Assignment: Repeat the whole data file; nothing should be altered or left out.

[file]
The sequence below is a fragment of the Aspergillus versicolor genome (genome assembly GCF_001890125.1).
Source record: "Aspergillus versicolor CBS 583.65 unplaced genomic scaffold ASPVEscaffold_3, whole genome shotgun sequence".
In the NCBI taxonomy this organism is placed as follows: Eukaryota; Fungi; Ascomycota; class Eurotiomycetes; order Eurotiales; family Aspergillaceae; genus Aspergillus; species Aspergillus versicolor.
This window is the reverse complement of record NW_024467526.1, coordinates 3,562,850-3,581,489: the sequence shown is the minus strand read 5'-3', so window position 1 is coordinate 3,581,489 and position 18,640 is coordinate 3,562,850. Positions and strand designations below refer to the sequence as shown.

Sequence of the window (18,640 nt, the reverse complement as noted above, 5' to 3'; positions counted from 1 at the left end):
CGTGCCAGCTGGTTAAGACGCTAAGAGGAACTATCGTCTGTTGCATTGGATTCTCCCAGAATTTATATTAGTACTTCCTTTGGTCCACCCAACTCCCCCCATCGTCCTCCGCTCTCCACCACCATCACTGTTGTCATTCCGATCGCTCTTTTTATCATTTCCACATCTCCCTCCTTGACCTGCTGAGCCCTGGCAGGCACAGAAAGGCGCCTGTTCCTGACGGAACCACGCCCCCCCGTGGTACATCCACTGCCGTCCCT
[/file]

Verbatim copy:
The sequence below is a fragment of the Aspergillus versicolor genome (genome assembly GCF_001890125.1).
Source record: "Aspergillus versicolor CBS 583.65 unplaced genomic scaffold ASPVEscaffold_3, whole genome shotgun sequence".
In the NCBI taxonomy this organism is placed as follows: Eukaryota; Fungi; Ascomycota; class Eurotiomycetes; order Eurotiales; family Aspergillaceae; genus Aspergillus; species Aspergillus versicolor.
This window is the reverse complement of record NW_024467526.1, coordinates 3,562,850-3,581,489: the sequence shown is the minus strand read 5'-3', so window position 1 is coordinate 3,581,489 and position 18,640 is coordinate 3,562,850. Positions and strand designations below refer to the sequence as shown.

Sequence of the window (18,640 nt, the reverse complement as noted above, 5' to 3'; positions counted from 1 at the left end):
CGTGCCAGCTGGTTAAGACGCTAAGAGGAACTATCGTCTGTTGCATTGGATTCTCCCAGAATTTATATTAGTACTTCCTTTGGTCCACCCAACTCCCCCCATCGTCCTCCGCTCTCCACCACCATCACTGTTGTCATTCCGATCGCTCTTTTTATCATTTCCACATCTCCCTCCTTGACCTGCTGAGCCCTGGCAGGCACAGAAAGGCGCCTGTTCCTGACGGAACCACGCCCCCCCGTGGTACATCCACTGCCGTCCCT